New highly-mutated Covid variant has put researchers on high alert
The lineage seems to be descended from an Omicron sub-variant called BA.2, which caused large case spikes in early 2022
As scientists look at the emergence of BA.2.86 Covid variant as a reminiscence of Omicron virus, they are in a huddle to find out if the new highly-mutated coronavirus variant will be a global concern or not.
The new variant has been linked to six cases in four countries -- Israel, Denmark, the UK and the US, and the World Health Organisation (WHO) has designated BA.2.86 as a variant under monitoring.
The lineage seems to be descended from an Omicron sub-variant called BA.2, which caused large case spikes in early 2022.
In India, amid the detection of certain new variants of SARS-CoV-2 virus, senior officials of the Prime Minister's Office (PMO) earlier this week held a review meeting to take stock of the situation.
According to a Nature report, although the lineage seems to be exceedingly rare, "it is very different from other circulating variants and carries numerous changes to its spike protein, a key focus of the body's immune attack on the SARS-CoV-2 virus".
"Almost certainly there are going to be other cases that will start popping up," said Adam Lauring, a virologist and infectious-disease physician at the University of Michigan in the US, whose lab identified one person infected with BA.2.86.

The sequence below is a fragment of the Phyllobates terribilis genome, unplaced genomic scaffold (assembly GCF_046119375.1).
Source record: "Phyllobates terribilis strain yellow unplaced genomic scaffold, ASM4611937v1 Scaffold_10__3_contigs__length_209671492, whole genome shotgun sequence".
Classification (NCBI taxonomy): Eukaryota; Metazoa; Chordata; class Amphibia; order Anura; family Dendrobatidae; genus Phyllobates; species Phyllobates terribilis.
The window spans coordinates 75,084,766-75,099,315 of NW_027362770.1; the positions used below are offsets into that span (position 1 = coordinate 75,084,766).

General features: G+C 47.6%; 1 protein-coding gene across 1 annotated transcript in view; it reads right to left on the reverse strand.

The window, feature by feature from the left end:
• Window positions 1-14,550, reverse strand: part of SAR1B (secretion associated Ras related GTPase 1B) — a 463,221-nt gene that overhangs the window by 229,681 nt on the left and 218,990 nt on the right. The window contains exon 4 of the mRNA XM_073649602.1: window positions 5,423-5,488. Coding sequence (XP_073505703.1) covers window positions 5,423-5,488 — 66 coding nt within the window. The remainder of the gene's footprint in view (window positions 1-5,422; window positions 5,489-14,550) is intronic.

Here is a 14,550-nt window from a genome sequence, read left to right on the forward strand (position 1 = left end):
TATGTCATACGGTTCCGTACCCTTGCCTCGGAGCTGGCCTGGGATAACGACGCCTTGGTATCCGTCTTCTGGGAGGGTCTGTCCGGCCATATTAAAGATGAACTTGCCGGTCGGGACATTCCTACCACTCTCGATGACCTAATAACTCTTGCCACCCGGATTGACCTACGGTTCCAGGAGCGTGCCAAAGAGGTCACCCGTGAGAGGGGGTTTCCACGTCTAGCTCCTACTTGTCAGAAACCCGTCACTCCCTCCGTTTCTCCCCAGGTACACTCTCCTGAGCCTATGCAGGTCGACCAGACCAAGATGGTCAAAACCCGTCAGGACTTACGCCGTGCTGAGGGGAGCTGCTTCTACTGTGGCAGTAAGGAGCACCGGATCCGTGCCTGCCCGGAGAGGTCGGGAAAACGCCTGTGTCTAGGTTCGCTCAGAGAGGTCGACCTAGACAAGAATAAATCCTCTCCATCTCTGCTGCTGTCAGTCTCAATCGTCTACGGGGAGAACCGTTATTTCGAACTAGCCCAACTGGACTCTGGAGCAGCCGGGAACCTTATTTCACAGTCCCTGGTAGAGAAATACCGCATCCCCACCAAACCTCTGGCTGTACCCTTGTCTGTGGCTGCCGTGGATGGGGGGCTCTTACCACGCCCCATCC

"There's good reason to think it won't be like the Omicron wave, but it's early days," Lauring added.
Large numbers of spike mutations have been observed in people with long-term SARS-CoV-2 infections, and it is likely that BA.2.86 also emerged from one such chronic infection, according to Jesse Bloom, a viral evolutionary biologist at the Fred Hutchinson Cancer Center in Seattle, Washington.
Many of BA.2.86's changes are in regions of the spike protein targeted by the body's potent infection-blocking, or neutralising antibodies.
"For this reason, there is a good chance that the variant will be able to escape some of the neutralising antibodies triggered by previous infections and vaccine boosters," the Nature report noted.
Another feature of BA.2.86 is its geographical distribution. None of the cases seem to be linked, which suggests that variant may already be fairly widespread.
After Omicron appeared, SARS-CoV-2 evolution began to follow a somewhat predictable course: successful new variants emerged from circulating lineages after gaining a few key mutations that enabled their spread.
BA.2.86, by contrast, is drastically different from other widespread coronavirus variants, reminiscent of Omicron and early pandemic variants including Alpha and Delta.
"Just like Omicron was a little out of left field, this BA.2.86 is little out of left field," said Ashish Jha, a public-health researcher at Brown University in Providence, Rhode Island.
"There is enough here to get us all to start paying attention," said Jha, also the former White House Covid-19 Response Coordinator.
The WHO has designated Covid-19 variant BA.2.86 as a 'variant under monitoring' due to the large number of mutations it carries, adding that "the number of mutations warrants attention".